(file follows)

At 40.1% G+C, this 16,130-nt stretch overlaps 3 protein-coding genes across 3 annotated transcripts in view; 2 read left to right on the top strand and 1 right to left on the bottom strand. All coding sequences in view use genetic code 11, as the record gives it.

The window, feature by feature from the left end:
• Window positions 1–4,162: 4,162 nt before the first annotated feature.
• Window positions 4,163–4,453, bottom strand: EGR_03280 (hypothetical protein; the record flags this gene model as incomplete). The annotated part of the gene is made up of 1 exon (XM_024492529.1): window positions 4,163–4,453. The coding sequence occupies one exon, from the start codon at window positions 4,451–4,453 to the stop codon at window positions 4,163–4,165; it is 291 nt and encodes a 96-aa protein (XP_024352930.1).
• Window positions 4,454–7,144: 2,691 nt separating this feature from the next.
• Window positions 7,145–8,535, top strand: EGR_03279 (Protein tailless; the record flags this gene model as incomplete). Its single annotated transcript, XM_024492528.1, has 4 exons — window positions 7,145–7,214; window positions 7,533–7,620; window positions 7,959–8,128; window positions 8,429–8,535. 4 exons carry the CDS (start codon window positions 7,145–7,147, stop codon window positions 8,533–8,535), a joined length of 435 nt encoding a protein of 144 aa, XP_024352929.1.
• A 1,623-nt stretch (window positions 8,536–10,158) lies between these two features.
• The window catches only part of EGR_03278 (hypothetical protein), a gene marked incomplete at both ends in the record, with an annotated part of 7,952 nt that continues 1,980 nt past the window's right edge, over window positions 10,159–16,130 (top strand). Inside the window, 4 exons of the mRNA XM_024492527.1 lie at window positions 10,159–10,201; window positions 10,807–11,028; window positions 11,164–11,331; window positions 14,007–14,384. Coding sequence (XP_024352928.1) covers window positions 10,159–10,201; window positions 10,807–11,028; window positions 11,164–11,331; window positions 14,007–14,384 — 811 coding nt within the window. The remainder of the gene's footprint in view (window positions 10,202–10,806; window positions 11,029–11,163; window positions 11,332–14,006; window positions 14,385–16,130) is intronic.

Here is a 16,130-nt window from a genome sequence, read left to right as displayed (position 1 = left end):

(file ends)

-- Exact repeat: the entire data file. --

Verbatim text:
At 40.1% G+C, this 16,130-nt stretch overlaps 3 protein-coding genes across 3 annotated transcripts in view; 2 read left to right on the top strand and 1 right to left on the bottom strand. All coding sequences in view use genetic code 11, as the record gives it.

The window, feature by feature from the left end:
• Window positions 1–4,162: 4,162 nt before the first annotated feature.
• Window positions 4,163–4,453, bottom strand: EGR_03280 (hypothetical protein; the record flags this gene model as incomplete). The annotated part of the gene is made up of 1 exon (XM_024492529.1): window positions 4,163–4,453. The coding sequence occupies one exon, from the start codon at window positions 4,451–4,453 to the stop codon at window positions 4,163–4,165; it is 291 nt and encodes a 96-aa protein (XP_024352930.1).
• Window positions 4,454–7,144: 2,691 nt separating this feature from the next.
• Window positions 7,145–8,535, top strand: EGR_03279 (Protein tailless; the record flags this gene model as incomplete). Its single annotated transcript, XM_024492528.1, has 4 exons — window positions 7,145–7,214; window positions 7,533–7,620; window positions 7,959–8,128; window positions 8,429–8,535. 4 exons carry the CDS (start codon window positions 7,145–7,147, stop codon window positions 8,533–8,535), a joined length of 435 nt encoding a protein of 144 aa, XP_024352929.1.
• A 1,623-nt stretch (window positions 8,536–10,158) lies between these two features.
• The window catches only part of EGR_03278 (hypothetical protein), a gene marked incomplete at both ends in the record, with an annotated part of 7,952 nt that continues 1,980 nt past the window's right edge, over window positions 10,159–16,130 (top strand). Inside the window, 4 exons of the mRNA XM_024492527.1 lie at window positions 10,159–10,201; window positions 10,807–11,028; window positions 11,164–11,331; window positions 14,007–14,384. Coding sequence (XP_024352928.1) covers window positions 10,159–10,201; window positions 10,807–11,028; window positions 11,164–11,331; window positions 14,007–14,384 — 811 coding nt within the window. The remainder of the gene's footprint in view (window positions 10,202–10,806; window positions 11,029–11,163; window positions 11,332–14,006; window positions 14,385–16,130) is intronic.

Here is a 16,130-nt window from a genome sequence, read left to right as displayed (position 1 = left end):